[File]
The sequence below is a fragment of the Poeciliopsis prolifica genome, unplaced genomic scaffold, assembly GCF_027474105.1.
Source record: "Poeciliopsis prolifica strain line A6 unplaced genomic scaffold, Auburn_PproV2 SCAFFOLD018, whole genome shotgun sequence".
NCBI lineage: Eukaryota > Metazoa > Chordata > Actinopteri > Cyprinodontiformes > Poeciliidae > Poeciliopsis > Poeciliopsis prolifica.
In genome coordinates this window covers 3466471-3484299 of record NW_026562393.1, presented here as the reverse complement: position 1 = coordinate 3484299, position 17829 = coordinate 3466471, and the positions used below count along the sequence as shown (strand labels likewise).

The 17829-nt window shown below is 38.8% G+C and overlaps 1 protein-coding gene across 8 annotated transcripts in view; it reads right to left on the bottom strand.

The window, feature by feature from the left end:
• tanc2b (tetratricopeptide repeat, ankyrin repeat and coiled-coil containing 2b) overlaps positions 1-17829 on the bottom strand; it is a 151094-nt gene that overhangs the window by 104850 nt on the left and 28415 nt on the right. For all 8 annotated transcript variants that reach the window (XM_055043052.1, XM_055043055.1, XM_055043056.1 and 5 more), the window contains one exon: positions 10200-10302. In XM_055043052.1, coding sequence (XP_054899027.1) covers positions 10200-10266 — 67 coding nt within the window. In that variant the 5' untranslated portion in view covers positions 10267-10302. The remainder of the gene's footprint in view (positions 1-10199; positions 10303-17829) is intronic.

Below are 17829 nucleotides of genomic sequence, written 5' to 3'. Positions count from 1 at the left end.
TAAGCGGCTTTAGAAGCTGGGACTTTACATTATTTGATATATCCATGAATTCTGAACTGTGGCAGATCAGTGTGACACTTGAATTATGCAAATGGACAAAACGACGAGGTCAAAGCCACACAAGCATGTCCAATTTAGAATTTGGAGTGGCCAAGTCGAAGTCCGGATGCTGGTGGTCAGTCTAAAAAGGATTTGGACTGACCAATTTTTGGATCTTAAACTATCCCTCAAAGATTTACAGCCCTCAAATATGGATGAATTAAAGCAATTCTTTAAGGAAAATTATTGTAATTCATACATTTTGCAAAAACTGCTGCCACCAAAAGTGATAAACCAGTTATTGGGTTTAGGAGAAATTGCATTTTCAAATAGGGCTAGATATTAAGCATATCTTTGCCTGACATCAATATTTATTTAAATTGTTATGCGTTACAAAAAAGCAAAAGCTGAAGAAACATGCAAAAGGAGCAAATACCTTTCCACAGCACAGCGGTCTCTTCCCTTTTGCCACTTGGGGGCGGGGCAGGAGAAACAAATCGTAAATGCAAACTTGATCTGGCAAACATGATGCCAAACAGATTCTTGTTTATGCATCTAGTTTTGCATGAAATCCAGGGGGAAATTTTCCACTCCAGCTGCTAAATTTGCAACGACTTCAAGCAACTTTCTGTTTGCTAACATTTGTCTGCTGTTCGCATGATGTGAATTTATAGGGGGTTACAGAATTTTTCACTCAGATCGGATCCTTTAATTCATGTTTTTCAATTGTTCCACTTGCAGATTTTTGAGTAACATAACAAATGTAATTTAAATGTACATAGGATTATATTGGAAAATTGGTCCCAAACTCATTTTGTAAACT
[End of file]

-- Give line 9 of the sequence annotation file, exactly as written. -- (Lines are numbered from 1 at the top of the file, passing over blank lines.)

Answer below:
TAAGCGGCTTTAGAAGCTGGGACTTTACATTATTTGATATATCCATGAATTCTGAACTGTGGCAGATCAGTGTGACACTTGAATTATGCAAATGGACAAAACGACGAGGTCAAAGCCACACAAGCATGTCCAATTTAGAATTTGGAGTGGCCAAGTCGAAGTCCGGATGCTGGTGGTCAGTCTAAAAAGGATTTGGACTGACCAATTTTTGGATCTTAAACTATCCCTCAAAGATTTACAGCCCTCAAATATGGATGAATTAAAGCAATTCTTTAAGGAAAATTATTGTAATTCATACATTTTGCAAAAACTGCTGCCACCAAAAGTGATAAACCAGTTATTGGGTTTAGGAGAAATTGCATTTTCAAATAGGGCTAGATATTAAGCATATCTTTGCCTGACATCAATATTTATTTAAATTGTTATGCGTTACAAAAAAGCAAAAGCTGAAGAAACATGCAAAAGGAGCAAATACCTTTCCACAGCACAGCGGTCTCTTCCCTTTTGCCACTTGGGGGCGGGGCAGGAGAAACAAATCGTAAATGCAAACTTGATCTGGCAAACATGATGCCAAACAGATTCTTGTTTATGCATCTAGTTTTGCATGAAATCCAGGGGGAAATTTTCCACTCCAGCTGCTAAATTTGCAACGACTTCAAGCAACTTTCTGTTTGCTAACATTTGTCTGCTGTTCGCATGATGTGAATTTATAGGGGGTTACAGAATTTTTCACTCAGATCGGATCCTTTAATTCATGTTTTTCAATTGTTCCACTTGCAGATTTTTGAGTAACATAACAAATGTAATTTAAATGTACATAGGATTATATTGGAAAATTGGTCCCAAACTCATTTTGTAAACT